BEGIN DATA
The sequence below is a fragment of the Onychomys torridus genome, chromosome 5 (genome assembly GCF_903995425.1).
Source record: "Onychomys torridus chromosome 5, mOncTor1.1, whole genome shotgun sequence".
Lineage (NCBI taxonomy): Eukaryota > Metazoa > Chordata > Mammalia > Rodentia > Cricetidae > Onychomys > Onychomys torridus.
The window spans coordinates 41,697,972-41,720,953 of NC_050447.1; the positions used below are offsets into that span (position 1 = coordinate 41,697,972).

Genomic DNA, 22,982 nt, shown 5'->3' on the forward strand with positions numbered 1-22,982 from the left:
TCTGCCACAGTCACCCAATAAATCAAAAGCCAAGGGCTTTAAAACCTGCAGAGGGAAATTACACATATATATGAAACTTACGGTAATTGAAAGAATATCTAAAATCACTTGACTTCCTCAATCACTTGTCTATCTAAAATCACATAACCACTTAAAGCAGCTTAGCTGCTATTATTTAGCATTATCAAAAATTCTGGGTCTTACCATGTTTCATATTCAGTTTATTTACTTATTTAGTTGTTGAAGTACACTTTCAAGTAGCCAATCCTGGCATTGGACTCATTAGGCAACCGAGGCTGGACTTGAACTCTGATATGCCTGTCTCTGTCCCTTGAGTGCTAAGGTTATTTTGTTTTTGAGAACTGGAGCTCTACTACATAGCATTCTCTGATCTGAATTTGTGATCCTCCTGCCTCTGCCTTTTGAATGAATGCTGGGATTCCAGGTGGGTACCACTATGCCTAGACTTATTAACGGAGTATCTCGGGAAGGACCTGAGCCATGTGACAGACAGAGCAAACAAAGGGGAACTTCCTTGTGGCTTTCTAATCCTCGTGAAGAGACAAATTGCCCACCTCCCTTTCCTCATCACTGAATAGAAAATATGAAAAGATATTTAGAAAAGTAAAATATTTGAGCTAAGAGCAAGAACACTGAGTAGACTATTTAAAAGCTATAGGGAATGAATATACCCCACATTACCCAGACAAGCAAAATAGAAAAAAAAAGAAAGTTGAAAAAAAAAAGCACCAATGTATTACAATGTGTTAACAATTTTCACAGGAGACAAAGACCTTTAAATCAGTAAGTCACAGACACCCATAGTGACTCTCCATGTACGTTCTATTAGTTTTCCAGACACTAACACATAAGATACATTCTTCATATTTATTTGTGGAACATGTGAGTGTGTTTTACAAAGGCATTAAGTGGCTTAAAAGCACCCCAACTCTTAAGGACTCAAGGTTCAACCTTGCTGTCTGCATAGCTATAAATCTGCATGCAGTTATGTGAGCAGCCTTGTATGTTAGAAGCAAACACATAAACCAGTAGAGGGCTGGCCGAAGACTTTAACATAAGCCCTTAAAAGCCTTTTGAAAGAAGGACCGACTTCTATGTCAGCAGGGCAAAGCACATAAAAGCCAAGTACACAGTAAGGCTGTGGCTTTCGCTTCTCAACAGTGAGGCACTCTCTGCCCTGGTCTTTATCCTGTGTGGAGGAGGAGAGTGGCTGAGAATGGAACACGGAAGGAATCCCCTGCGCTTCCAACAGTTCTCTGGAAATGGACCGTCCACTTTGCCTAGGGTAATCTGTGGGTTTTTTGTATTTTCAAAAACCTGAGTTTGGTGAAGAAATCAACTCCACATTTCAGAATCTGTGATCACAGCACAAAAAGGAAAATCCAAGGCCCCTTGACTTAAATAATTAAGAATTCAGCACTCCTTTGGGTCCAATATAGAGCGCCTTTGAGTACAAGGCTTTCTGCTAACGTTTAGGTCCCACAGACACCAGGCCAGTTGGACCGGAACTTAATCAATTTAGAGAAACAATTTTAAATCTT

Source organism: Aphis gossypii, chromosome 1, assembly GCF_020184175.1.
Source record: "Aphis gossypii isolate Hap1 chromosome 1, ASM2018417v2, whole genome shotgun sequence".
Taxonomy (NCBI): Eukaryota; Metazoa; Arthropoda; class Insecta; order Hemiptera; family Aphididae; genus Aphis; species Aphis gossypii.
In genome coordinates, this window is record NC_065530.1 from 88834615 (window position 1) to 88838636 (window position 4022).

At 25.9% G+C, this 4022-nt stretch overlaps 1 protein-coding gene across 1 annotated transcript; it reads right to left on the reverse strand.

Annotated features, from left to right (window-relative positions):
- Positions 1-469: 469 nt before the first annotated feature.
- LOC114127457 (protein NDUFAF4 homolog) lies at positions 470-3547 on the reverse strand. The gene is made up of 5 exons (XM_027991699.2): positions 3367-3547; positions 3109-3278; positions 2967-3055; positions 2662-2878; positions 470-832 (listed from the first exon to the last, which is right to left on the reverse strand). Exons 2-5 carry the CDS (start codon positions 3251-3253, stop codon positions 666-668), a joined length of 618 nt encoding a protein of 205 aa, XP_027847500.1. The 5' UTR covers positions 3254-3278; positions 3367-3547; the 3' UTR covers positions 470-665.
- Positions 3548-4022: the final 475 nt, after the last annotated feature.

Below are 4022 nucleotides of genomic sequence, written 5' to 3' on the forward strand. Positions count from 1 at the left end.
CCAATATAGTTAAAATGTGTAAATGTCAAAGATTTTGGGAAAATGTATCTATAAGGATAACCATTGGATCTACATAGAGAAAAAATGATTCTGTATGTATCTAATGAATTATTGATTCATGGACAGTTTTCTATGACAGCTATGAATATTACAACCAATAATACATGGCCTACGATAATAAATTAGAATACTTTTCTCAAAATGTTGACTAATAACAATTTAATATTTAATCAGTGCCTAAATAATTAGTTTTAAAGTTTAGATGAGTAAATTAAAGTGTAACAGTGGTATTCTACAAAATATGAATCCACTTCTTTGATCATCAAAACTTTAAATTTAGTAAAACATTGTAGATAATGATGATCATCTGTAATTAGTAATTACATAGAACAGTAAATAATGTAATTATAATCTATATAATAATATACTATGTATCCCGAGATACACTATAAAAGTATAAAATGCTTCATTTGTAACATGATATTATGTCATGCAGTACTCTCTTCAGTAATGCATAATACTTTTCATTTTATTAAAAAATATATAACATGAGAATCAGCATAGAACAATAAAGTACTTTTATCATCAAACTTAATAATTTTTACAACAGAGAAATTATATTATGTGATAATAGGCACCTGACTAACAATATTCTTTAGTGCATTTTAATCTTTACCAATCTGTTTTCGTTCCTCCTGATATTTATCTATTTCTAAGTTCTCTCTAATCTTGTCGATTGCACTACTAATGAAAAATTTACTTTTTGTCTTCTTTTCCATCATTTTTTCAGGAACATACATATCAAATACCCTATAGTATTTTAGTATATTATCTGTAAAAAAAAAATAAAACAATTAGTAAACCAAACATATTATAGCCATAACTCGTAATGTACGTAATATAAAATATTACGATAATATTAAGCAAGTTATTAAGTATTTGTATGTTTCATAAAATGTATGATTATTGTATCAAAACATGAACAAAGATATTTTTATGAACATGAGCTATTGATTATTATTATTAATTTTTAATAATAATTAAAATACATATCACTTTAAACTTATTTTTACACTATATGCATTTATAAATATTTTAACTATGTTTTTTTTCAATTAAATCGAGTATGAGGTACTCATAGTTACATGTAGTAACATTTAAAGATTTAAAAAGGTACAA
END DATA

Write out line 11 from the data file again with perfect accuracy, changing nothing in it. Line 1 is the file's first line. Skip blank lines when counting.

At 25.9% G+C, this 4022-nt stretch overlaps 1 protein-coding gene across 1 annotated transcript; it reads right to left on the reverse strand.